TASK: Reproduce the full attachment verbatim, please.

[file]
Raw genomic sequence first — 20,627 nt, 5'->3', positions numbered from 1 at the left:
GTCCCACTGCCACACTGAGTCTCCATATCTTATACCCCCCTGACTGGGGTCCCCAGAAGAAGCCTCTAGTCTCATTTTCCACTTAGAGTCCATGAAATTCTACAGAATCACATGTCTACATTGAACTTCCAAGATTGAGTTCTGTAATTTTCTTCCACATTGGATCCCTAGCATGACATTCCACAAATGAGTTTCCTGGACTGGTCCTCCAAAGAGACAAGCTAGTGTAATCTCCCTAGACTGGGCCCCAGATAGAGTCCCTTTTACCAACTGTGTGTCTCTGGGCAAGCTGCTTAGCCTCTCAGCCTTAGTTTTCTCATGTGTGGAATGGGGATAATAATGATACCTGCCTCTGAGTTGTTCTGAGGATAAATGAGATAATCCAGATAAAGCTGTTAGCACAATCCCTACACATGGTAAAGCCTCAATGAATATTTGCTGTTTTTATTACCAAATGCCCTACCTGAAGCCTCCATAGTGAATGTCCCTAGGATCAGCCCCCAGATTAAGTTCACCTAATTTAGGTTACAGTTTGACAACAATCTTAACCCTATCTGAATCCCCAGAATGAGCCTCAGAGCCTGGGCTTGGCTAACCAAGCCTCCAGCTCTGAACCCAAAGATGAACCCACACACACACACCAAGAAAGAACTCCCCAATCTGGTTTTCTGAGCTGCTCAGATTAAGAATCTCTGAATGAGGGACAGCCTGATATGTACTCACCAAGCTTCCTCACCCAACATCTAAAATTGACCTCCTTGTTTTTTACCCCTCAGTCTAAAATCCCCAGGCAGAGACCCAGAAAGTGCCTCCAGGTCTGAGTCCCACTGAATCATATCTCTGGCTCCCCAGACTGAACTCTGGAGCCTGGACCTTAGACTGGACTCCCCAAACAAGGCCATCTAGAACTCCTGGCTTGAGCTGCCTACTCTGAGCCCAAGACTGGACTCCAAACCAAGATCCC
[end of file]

Raw genomic sequence first — 20,627 nt, 5'->3', positions numbered from 1 at the left:
GTCCCACTGCCACACTGAGTCTCCATATCTTATACCCCCCTGACTGGGGTCCCCAGAAGAAGCCTCTAGTCTCATTTTCCACTTAGAGTCCATGAAATTCTACAGAATCACATGTCTACATTGAACTTCCAAGATTGAGTTCTGTAATTTTCTTCCACATTGGATCCCTAGCATGACATTCCACAAATGAGTTTCCTGGACTGGTCCTCCAAAGAGACAAGCTAGTGTAATCTCCCTAGACTGGGCCCCAGATAGAGTCCCTTTTACCAACTGTGTGTCTCTGGGCAAGCTGCTTAGCCTCTCAGCCTTAGTTTTCTCATGTGTGGAATGGGGATAATAATGATACCTGCCTCTGAGTTGTTCTGAGGATAAATGAGATAATCCAGATAAAGCTGTTAGCACAATCCCTACACATGGTAAAGCCTCAATGAATATTTGCTGTTTTTATTACCAAATGCCCTACCTGAAGCCTCCATAGTGAATGTCCCTAGGATCAGCCCCCAGATTAAGTTCACCTAATTTAGGTTACAGTTTGACAACAATCTTAACCCTATCTGAATCCCCAGAATGAGCCTCAGAGCCTGGGCTTGGCTAACCAAGCCTCCAGCTCTGAACCCAAAGATGAACCCACACACACACACCAAGAAAGAACTCCCCAATCTGGTTTTCTGAGCTGCTCAGATTAAGAATCTCTGAATGAGGGACAGCCTGATATGTACTCACCAAGCTTCCTCACCCAACATCTAAAATTGACCTCCTTGTTTTTTACCCCTCAGTCTAAAATCCCCAGGCAGAGACCCAGAAAGTGCCTCCAGGTCTGAGTCCCACTGAATCATATCTCTGGCTCCCCAGACTGAACTCTGGAGCCTGGACCTTAGACTGGACTCCCCAAACAAGGCCATCTAGAACTCCTGGCTTGAGCTGCCTACTCTGAGCCCAAGACTGGACTCCAAACCAAGATCCC